Friday: SO RHP Michael Dimock (Wake Forest): 6.1 IP 11 H 5 ER 0 BB 4 K
Saturday: SO 1B/LHP Austin Stadler (Wake Forest): 3-5, R, K
Saturday: JR CF Steven Brooks (Wake Forest): 4-5, 2B, SB, RBI, K
Sunday: SO 1B/LHP Austin Stadler (Wake Forest): 5.2 IP 4 H 2 ER 4 BB 6 K

Stadler is another two-way player who I like better at the plate than on the mound. His stuff grades out as average even by college lefty standards, although there is certainly room for growth with his mid- to upper-80s fastball if he ever gets the chance to solely concentrate on his pitching. Though just a sophomore, Stadler faces a time crunch to start performing because his lack of foot speed confines him to first base defensively. His best tool is his power, but he’ll have to start showing it off in-game if he wants to be taken seriously as a prospect.

Georgia Tech

Friday: JR RHP Deck McGuire (Georgia Tech): 9 IP 3 H 1 ER 2 BB 8 K
Saturday: JR 2B Thomas Nichols (Georgia Tech): 1-2, 3 BB, 2 RBI, R
Saturday: SO 3B Matt Skole (Georgia Tech): 3-4, HR, 2B, 2 BB, 3 RBI, 4 R
Saturday: SR 1B Tony Plagman (Georgia Tech): 3-5, 2B, BB, SB, 3 R
Saturday: JR RHP Brandon Cumpton (Georgia Tech): 4 IP 10 H 5 ER 0 BB 3 K
Sunday: SR 1B Tony Plagman (Georgia Tech): 1-1, HR, 2 BB, 3 RBI, R
Sunday: FR RHP Buck Farmer (Georgia Tech): 4 IP 2 H 0 ER 0 BB 3 K
Sunday: SO LHP Jed Bradley (Georgia Tech): 5 IP 6 H 4 ER 2 BB 3 K

McGuire ups his gem to start ration to an even 4:4 so far on the season with his complete game on Friday. Anthony Ranaudo left the door open and Deck McGuire has waltzed right through. If he’s not the top college righthanded pitcher on the board, who is? The only competition I see for him right now (and this can all change in a week, mind you) also pitches in the conference; he’ll get his turn further down the page. Meanwhile, Matt Skole continues to hit his way into 2011 first day pick consideration, Tony Plagman begins to make noise as a decent college first base alternative in a very weak year for the position, and Thomas Nichols comes out of nowhere (sort of) to emerge as a legit 2010 draft middle infield draft candidate.

North Carolina

Friday: JR OF Ben Bunting (North Carolina): 3-5, 2B, BB, HBP, 4 R
Friday: FR OF Brian Goodwin (North Carolina): 4-4, HR, 2B, 2 BB, 4 RBI, 4 R
Friday: JR RHP Matt Harvey (North Carolina): 5 IP 7 H 3 ER 4 BB 3 K
Saturday: JR OF Ben Bunting (North Carolina): 2-4, BB, HBP, 3 R, K
Saturday: FR 2B Tommy Coyle (North Carolina): 3-5, 2 2B, SB, HBP, 2 RBI, R
Saturday: SO 3B Levi Michael (North Carolina): 3-5, 2B, BB, SB, 2 RBI, 2 R, K
Saturday: FR LHP RC Orlan (North Carolina): 2.2 IP 2 H 0 ER 0 BB 2 K
Saturday: JR RHP Patrick Johnson (North Carolina): 3.2 IP 6 H 6 ER 2 BB 3 K
Sunday: JR RHP Colin Bates (North Carolina): 6.2 IP 7 H 2 ER 1 BB 3 K

You can’t see me right now, but I’m literally sitting here with my mouth open, hands on my head, and a stupider than usual look on my face. I would have bet good money I don’t have that Brian Goodwin, outstanding prospect that he clearly was and is, would struggle his first few weeks as he transitioned to playing big-time collegiate baseball. His .345/.458/.638 line so far is stunning, not just for his excellent power production (sooner than I thought), but also for his unreal early season pitch selectivity (12 BB to 8 K).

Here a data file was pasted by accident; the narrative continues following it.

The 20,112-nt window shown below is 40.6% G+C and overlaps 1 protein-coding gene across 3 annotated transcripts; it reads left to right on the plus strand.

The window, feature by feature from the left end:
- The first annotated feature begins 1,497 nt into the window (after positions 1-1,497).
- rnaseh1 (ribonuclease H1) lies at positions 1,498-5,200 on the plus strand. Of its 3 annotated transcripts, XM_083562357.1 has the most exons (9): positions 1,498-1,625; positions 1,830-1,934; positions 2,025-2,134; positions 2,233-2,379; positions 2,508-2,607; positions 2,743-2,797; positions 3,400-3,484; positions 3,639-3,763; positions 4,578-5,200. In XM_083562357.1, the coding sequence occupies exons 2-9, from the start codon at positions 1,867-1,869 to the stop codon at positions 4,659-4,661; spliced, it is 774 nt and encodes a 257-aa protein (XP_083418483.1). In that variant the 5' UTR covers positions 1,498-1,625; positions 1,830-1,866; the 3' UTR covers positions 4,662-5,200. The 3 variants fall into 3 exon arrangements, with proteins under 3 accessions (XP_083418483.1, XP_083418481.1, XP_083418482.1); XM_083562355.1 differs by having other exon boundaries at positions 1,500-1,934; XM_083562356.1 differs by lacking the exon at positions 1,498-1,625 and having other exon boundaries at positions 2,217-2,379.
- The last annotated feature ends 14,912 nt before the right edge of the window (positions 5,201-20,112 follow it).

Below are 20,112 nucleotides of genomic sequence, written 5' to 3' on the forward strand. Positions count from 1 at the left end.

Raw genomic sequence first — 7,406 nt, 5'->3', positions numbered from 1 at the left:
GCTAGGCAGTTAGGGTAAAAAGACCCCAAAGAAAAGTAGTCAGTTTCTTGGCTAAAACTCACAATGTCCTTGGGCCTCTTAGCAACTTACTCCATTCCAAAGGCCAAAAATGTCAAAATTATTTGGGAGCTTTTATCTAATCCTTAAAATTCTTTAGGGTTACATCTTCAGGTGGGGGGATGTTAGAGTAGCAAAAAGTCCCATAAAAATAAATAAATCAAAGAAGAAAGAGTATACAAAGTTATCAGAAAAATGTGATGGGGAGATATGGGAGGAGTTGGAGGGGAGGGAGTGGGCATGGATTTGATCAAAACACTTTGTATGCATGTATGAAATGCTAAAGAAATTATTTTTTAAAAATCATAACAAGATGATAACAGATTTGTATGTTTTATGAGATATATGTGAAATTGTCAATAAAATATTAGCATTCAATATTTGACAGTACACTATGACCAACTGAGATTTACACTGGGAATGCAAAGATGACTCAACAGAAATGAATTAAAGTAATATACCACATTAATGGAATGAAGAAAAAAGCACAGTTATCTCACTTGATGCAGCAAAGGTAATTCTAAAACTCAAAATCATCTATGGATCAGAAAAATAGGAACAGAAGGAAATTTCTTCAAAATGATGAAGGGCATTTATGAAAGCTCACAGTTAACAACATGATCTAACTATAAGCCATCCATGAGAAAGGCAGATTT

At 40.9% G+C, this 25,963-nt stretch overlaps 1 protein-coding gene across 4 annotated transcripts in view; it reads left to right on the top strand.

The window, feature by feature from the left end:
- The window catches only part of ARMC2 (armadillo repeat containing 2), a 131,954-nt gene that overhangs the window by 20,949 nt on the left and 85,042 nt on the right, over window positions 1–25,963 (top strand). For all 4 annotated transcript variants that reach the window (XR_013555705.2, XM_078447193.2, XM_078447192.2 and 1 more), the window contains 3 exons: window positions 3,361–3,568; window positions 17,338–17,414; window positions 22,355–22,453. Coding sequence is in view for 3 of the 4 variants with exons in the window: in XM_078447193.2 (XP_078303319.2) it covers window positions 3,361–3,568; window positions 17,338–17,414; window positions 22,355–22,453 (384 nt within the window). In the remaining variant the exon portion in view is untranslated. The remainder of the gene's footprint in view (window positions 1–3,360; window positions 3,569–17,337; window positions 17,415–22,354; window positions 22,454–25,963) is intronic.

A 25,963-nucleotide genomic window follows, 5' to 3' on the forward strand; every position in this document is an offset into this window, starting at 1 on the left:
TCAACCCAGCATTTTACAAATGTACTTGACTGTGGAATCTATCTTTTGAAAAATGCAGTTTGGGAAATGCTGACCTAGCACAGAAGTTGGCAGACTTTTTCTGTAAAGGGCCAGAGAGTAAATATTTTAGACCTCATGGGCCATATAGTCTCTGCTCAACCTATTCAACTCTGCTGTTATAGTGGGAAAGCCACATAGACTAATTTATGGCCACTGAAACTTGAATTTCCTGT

Friday: SO OF Will Piwnica-Worms (Duke): 4-6, 2B, 2 RBI, R, K
Saturday: JR SS Jake Lemmerman (Duke): 3-6, HR, 2B, 4 RBI, 3 R, K
Saturday: SO OF Will Piwnica-Worms (Duke): 3-4, HR, 3B, BB, 3 RBI, 3 R
Saturday: SO LHP Eric Pfisterer (Duke): 4.1 IP 7 H 4 ER 1 BB 4 K
Saturday: SR LHP Chris Manno (Duke): 1.2 IP 3 H 0 ER 3 BB 1 K
Saturday: FR RHP Marcus Stroman (Duke): 3 IP 6 H 5 ER 1 BB 3 K
Sunday: JR RHP Dennis O’Grady (Duke): 6 IP 7 H 3 ER 0 BB 4 K
Sunday: SO RHP Ben Grisz (Duke): 3 IP 1 H 0 ER 1 BB 2 K

I still need to finalize some of my college positional rankings, but I’m starting to think Jake Lemmerman may sneak up higher on the SS list than I ever thought possible heading into the year. My early reports on him, both from firsthand observation and through the grapevine, all indicated that his future was as an all-defense/above-average speed/minimal offense type of player. Then somebody casually mentioned they liked his bat more than most, citing untapped power potential in his 6-2, 185 pound frame. It’s early yet, but so far that little birdie has proved prophetic. Lemmerman is a quality player who will solidify his spot in the first ten rounds if he keeps up his current level of performance.


Friday: JR C Yasmani Grandal (Miami): 2-4, 2B
Friday: JR LHP Chris Hernandez (Miami): 6 IP 5 H 1 ER 2 BB 5 K
Saturday: SR RHP Jason Santana (Miami): 6 IP 5 H 1 ER 2 BB 8 K
Sunday: JR C Yasmani Grandal (Miami): 4-4, HR, 2B, 3 RBI, 3 R
Sunday: JR LHP Eric Erickson (Miami): 4 IP 3 H 3 ER 0 BB 4 K
Sunday: SO LHP Daniel Miranda (Miami): 3 IP 3 H 0 ER 0 BB 4 K